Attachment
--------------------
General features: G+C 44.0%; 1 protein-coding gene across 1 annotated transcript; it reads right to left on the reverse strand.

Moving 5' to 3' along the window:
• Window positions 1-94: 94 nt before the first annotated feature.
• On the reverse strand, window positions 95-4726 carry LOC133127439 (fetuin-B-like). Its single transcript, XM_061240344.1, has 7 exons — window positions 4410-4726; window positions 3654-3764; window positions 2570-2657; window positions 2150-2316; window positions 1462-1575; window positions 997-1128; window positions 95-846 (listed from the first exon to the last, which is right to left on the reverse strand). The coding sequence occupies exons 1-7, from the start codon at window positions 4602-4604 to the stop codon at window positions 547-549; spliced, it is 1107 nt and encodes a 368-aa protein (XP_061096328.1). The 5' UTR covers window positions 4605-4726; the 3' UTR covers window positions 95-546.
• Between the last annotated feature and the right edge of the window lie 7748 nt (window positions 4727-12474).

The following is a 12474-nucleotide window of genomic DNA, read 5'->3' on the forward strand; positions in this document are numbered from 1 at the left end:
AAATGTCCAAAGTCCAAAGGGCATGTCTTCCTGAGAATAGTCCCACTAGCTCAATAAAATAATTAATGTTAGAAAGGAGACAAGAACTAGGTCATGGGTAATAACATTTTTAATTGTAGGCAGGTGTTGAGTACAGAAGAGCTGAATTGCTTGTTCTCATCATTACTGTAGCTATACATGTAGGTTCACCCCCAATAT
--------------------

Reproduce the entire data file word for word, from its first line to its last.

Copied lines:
General features: G+C 44.0%; 1 protein-coding gene across 1 annotated transcript; it reads right to left on the reverse strand.

Moving 5' to 3' along the window:
• Window positions 1-94: 94 nt before the first annotated feature.
• On the reverse strand, window positions 95-4726 carry LOC133127439 (fetuin-B-like). Its single transcript, XM_061240344.1, has 7 exons — window positions 4410-4726; window positions 3654-3764; window positions 2570-2657; window positions 2150-2316; window positions 1462-1575; window positions 997-1128; window positions 95-846 (listed from the first exon to the last, which is right to left on the reverse strand). The coding sequence occupies exons 1-7, from the start codon at window positions 4602-4604 to the stop codon at window positions 547-549; spliced, it is 1107 nt and encodes a 368-aa protein (XP_061096328.1). The 5' UTR covers window positions 4605-4726; the 3' UTR covers window positions 95-546.
• Between the last annotated feature and the right edge of the window lie 7748 nt (window positions 4727-12474).

The following is a 12474-nucleotide window of genomic DNA, read 5'->3' on the forward strand; positions in this document are numbered from 1 at the left end:
AAATGTCCAAAGTCCAAAGGGCATGTCTTCCTGAGAATAGTCCCACTAGCTCAATAAAATAATTAATGTTAGAAAGGAGACAAGAACTAGGTCATGGGTAATAACATTTTTAATTGTAGGCAGGTGTTGAGTACAGAAGAGCTGAATTGCTTGTTCTCATCATTACTGTAGCTATACATGTAGGTTCACCCCCAATAT